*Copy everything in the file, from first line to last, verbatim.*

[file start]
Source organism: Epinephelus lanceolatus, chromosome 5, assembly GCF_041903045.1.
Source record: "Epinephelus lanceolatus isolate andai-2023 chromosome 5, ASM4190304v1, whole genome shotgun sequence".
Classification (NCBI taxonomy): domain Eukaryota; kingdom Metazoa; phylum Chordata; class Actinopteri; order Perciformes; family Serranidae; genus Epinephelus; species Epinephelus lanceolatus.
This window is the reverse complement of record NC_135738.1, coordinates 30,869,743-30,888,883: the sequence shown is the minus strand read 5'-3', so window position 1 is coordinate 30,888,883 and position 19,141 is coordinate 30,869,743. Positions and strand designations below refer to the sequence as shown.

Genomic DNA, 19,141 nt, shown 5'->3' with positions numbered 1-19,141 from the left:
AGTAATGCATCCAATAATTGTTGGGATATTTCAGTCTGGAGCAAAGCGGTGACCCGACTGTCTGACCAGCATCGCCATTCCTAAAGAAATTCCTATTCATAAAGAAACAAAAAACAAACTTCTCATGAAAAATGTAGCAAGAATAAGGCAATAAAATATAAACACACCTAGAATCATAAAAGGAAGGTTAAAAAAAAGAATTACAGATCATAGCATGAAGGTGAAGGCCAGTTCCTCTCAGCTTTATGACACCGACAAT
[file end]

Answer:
Source organism: Epinephelus lanceolatus, chromosome 5, assembly GCF_041903045.1.
Source record: "Epinephelus lanceolatus isolate andai-2023 chromosome 5, ASM4190304v1, whole genome shotgun sequence".
Classification (NCBI taxonomy): domain Eukaryota; kingdom Metazoa; phylum Chordata; class Actinopteri; order Perciformes; family Serranidae; genus Epinephelus; species Epinephelus lanceolatus.
This window is the reverse complement of record NC_135738.1, coordinates 30,869,743-30,888,883: the sequence shown is the minus strand read 5'-3', so window position 1 is coordinate 30,888,883 and position 19,141 is coordinate 30,869,743. Positions and strand designations below refer to the sequence as shown.

Genomic DNA, 19,141 nt, shown 5'->3' with positions numbered 1-19,141 from the left:
AGTAATGCATCCAATAATTGTTGGGATATTTCAGTCTGGAGCAAAGCGGTGACCCGACTGTCTGACCAGCATCGCCATTCCTAAAGAAATTCCTATTCATAAAGAAACAAAAAACAAACTTCTCATGAAAAATGTAGCAAGAATAAGGCAATAAAATATAAACACACCTAGAATCATAAAAGGAAGGTTAAAAAAAAGAATTACAGATCATAGCATGAAGGTGAAGGCCAGTTCCTCTCAGCTTTATGACACCGACAAT